Premium Pistol High View, WV June 24, 2016

Posted by Abbey C on

I took the Sheriff of Baghdad class upon the strong recommendation of Jimmy from F3 Tactical. He spoke very highly of both the methodology as well as the instructor, John McPhee. Given how many classes and instructors Jimmy has seen, I figured this class would be worth my time and money. I am not able to take a lot of additional shooting instruction due to time and finances, and so spending $500 on a one day class seemed perhaps extravagant.
The class was small, there were six total students. We started the day by individually shooting two rounds, executing a reload, and then shooting two more rounds. While we were shooting the instructor took video, and when we were all done, he took us back under the awning and we broke down everything we did in slow motion. When I say that John McPhee broke down everything, I mean he broke down EVERYTHING. Most of us were reasonably competent shooters, but he was still quite easily able to find all of the things we were either doing wrong or could be doing better. He started with stance, then moved on through presentation and grip. While he was going through the video with us, he was annotating it with both voice and lines/direction. At the conclusion of the class we were all sent those videos for our personal reference library.
We easily spent two hours just going through what everybody did with that very short shooting demonstration. Not only were we coached and helped with our own shooting, we got to see that same coaching for the other shooters. John McPhee calls it "PhD level shooting coaching," and I'm inclined to agree with that assessment. Once that part was complete, we moved on to some drills to solidify some of the concepts taught during the first block, to include breaking down parts of the draw stroke. We did a few others to enhance speed, and then finally we did two more video sessions of specific drills at the end.
By the time we were done we all walked away with nine videos, all full of very specific individualized instruction and coaching. Rather than try to write it all down or commit it to memory, we all have it on video with a permanent record, so we can refer to it any time, over and over again. John McPhee uses the application Coaches Eye for this, and he is quite expert at using it to the best possible advantage in order to show you what you are doing, as well as what you could be doing better.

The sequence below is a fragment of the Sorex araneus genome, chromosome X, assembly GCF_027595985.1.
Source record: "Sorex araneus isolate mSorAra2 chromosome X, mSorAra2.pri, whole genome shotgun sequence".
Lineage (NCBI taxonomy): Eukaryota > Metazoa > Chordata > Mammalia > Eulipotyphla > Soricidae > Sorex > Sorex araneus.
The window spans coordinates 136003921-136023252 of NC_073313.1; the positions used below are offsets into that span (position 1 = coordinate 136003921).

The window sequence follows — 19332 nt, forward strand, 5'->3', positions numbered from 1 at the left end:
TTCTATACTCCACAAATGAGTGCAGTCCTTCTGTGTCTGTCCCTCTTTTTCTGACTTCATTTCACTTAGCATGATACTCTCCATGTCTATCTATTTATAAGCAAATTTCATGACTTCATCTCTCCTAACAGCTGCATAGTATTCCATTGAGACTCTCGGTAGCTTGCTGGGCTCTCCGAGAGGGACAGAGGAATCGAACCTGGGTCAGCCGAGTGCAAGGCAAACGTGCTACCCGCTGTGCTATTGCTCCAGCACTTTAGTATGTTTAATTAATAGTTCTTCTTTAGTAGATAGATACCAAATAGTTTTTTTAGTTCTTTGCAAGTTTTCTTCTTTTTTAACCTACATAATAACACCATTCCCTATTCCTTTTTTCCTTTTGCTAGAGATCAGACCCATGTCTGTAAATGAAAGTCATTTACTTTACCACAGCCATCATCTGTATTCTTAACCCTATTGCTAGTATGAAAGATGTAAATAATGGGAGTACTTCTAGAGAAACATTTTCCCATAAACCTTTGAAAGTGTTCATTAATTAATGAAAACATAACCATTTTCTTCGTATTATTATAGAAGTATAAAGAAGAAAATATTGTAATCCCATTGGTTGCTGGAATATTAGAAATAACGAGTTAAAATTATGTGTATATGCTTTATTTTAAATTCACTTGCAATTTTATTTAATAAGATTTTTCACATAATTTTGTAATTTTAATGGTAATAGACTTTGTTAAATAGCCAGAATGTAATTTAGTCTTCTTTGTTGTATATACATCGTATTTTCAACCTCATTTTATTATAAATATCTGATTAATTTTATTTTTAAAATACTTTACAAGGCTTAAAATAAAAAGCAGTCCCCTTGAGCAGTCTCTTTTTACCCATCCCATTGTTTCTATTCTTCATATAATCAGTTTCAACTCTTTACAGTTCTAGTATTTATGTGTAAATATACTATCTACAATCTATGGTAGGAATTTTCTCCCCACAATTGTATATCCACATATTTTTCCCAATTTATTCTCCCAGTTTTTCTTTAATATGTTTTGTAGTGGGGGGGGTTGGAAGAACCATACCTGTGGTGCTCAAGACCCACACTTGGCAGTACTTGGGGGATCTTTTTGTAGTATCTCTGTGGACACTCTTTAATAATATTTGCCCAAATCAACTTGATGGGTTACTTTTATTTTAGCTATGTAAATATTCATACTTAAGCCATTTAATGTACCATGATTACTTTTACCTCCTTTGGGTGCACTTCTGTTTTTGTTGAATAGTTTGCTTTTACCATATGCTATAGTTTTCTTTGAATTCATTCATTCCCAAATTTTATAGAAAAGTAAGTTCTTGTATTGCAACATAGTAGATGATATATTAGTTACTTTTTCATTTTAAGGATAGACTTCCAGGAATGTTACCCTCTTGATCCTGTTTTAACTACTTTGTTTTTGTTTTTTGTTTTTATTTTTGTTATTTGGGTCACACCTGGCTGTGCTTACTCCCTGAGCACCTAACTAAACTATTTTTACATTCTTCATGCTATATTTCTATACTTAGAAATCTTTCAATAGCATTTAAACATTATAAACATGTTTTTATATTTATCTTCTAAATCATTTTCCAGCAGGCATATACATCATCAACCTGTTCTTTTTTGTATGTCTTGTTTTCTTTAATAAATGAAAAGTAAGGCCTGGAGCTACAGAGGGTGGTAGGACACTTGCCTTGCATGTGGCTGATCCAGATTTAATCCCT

I'd also like to mention that John McPhee is more than happy to field any question on any topic that he is versed in. Given his background, I and several other students asked him a ton of questions. The size of the class made it seem much more like semi-private coaching, rather than some mass market regurgitation. I don't need to spend class fees, ammo, travel, etc., just to hear somebody yell "sight picture/trigger squeeze" at me over and over again. In large classes, only the really bad students get any direct instructor time, and I'm beyond the really bad stage now in my shooting career. The last large class I took, over the span of two days I got perhaps three sentences out of the instructor, and none of that information was particularly life changing in terms of what I do with a gun. McPhee's class is radically different in that regard, because I have volumes of information from him, and a lot to work on/change with my shooting style and technique.
When we were driving away, my colleague asked me if I thought it was worth it, and I told him yes. I asked him the same question, and he also opined that it was VERY worth it. This won't be the last time I take a Sheriff of Baghdad class.
-Juan Laluz

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